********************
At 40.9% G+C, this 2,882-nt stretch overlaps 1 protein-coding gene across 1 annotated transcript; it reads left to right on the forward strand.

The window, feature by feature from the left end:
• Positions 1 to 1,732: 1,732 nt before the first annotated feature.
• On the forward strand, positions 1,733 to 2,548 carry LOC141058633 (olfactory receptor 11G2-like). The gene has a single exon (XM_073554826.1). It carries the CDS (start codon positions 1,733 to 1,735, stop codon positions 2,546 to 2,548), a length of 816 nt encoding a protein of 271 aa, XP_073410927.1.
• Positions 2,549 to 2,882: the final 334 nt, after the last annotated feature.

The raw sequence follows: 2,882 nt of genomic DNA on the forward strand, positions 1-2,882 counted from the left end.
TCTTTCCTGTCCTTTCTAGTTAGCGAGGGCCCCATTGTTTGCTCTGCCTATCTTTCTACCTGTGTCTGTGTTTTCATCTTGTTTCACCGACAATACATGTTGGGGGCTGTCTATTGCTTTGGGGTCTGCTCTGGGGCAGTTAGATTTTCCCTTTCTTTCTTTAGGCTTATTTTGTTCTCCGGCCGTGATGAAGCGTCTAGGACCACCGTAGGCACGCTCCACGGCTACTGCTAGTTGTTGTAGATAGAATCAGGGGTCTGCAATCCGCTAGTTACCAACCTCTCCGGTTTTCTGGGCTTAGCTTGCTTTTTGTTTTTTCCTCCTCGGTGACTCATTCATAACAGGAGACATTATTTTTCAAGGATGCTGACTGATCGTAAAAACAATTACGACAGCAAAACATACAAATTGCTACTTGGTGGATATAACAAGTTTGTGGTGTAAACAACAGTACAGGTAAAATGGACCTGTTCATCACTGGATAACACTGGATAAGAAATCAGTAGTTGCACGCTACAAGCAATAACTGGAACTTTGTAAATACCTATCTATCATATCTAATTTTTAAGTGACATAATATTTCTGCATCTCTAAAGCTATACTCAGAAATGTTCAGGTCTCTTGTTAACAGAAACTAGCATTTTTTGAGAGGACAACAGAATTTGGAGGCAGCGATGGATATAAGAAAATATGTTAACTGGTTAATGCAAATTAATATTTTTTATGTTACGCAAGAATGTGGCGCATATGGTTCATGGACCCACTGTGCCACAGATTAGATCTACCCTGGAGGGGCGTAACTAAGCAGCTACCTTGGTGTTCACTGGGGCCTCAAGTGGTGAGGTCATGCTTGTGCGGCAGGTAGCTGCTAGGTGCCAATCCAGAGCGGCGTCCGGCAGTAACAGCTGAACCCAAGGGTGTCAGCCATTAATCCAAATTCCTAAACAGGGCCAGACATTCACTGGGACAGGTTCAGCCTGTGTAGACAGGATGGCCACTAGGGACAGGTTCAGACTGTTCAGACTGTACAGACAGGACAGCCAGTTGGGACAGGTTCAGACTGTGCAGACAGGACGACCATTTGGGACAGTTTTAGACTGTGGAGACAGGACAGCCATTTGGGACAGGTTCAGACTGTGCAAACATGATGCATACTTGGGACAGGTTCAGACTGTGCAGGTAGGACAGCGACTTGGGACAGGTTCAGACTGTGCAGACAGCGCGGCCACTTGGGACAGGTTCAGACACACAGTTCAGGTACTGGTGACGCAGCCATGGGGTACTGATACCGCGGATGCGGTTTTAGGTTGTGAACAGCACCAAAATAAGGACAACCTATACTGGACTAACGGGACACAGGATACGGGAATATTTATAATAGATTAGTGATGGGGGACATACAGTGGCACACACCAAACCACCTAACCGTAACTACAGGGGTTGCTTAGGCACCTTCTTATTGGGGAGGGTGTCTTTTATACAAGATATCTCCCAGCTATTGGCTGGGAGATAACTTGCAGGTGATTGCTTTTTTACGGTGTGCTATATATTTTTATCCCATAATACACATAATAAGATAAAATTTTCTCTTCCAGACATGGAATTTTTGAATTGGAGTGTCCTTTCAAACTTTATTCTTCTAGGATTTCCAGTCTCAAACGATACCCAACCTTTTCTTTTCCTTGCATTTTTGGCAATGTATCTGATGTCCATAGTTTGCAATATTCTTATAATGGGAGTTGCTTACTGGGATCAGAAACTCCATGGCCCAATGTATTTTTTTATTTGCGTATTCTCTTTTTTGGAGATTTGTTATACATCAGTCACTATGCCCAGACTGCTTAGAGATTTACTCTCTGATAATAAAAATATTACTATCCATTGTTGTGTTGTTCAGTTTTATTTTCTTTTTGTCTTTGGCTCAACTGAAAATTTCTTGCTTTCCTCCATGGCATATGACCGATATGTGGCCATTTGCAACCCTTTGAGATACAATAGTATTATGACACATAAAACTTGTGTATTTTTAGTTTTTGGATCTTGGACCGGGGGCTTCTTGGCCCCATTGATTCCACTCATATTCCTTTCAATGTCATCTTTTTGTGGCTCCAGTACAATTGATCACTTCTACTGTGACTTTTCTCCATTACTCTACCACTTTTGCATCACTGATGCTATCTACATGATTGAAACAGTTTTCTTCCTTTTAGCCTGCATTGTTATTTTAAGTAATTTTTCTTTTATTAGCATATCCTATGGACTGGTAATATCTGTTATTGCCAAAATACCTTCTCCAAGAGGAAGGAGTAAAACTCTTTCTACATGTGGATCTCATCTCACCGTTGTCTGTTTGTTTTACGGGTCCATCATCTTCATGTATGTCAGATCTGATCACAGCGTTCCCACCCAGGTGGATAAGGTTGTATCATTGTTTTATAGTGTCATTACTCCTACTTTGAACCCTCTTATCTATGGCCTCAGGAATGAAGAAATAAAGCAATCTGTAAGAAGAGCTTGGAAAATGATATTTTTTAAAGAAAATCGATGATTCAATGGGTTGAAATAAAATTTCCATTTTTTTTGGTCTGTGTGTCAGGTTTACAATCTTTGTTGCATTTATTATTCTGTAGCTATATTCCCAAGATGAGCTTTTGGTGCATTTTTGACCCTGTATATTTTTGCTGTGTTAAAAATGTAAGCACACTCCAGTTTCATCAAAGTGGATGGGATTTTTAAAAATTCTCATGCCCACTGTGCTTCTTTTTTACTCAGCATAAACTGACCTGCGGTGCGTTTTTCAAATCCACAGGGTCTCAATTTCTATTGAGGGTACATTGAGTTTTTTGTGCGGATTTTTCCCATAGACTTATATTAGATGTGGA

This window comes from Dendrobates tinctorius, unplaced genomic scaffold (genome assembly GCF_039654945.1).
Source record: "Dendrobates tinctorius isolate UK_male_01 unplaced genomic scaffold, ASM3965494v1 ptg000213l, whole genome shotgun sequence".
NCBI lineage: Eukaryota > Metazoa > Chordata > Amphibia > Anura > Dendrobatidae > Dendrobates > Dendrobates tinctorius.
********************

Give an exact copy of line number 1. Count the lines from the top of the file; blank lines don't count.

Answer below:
At 40.9% G+C, this 2,882-nt stretch overlaps 1 protein-coding gene across 1 annotated transcript; it reads left to right on the forward strand.